History of The Domestication of Dogs: Are Dogs our Companions or Are We Their Companions?

History of The Domestication of Dogs: Are Dogs our Companions or Are We Their Companions?

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Humans and dogs have been pals for what seems like forever. However, all relationships have to start somewhere, and this relationship is no different. From the beginnings of domestication to where we are today, how we have adapted dogs to our needs and how dogs have adapted us to their needs is a story that sounds fictional. This couldn’t be further from the truth. We call them Man’s Best Friend for a reason--we artificially created them to become our best friends, and they created the mannerisms we use today.
It was further hypothesized by father-son team S.J. Olsen and J.W. Olsen (1977) that the domestication of dogs started in China. They proposed that, starting with a small subspecies of wolf, humans changed it into the modern Chinese/Mongolian subspecies of Canis lupus chanco. There is another hypothesis that even Cro-Magnons may have domesticated some breeds of dog. A piece of a dog’s right jaw was reported from a Cro-Magnon site (Nobis, 1979); the jaw was dated back to 14,000 B.P. No matter what conflicting sources say specifically, we know that dogs were domesticated before 15,000 B.P. and that they originated in Eurasia. They did in fact cross the land bridge with us to the Americas (J.A. Leonard, 2002), which means that they had a large role in influencing us and helping us to settle in the new world. Now we have a general idea of when domestication began, but the next question is why? Why did we make wolves into our buddies? Why not chimps or some other kind of primate? The answer lies in a few different reasons.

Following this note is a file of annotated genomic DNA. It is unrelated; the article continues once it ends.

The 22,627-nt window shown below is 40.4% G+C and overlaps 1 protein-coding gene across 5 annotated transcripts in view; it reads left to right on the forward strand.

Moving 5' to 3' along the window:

Our old pals, even going back to Canis lupus, the gray wolf (the original ancestor of most modern dogs), have human-like qualities. Wolves are clever hunters and gatherers, especially the gray wolf. No speci...

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...nd cooperating with each other while hunting, but there’s even more, like having mostly monogamous relationships yet still sharing food and providing parental care for everyone (Schleidt/Shalter, 2003), not unlike a Full House-esque blended family. Contrary to popular belief, this is where we get our similar mannerisms, not the other way around; we learned from dogs. Think about that the next time you try to get Fido to roll over or sit.
Using popular belief, you would probably think that dogs have been our companions for thousands and thousands of years. In reality, the question is this: are dogs our companions or are we dog’s companions? Without a doubt, we have evolved dogs, but have dogs evolved us too? Would civilization be around if it weren’t for dogs? That’s the question I leave you with today. People and dogs, or dogs and people. The chicken and the egg.

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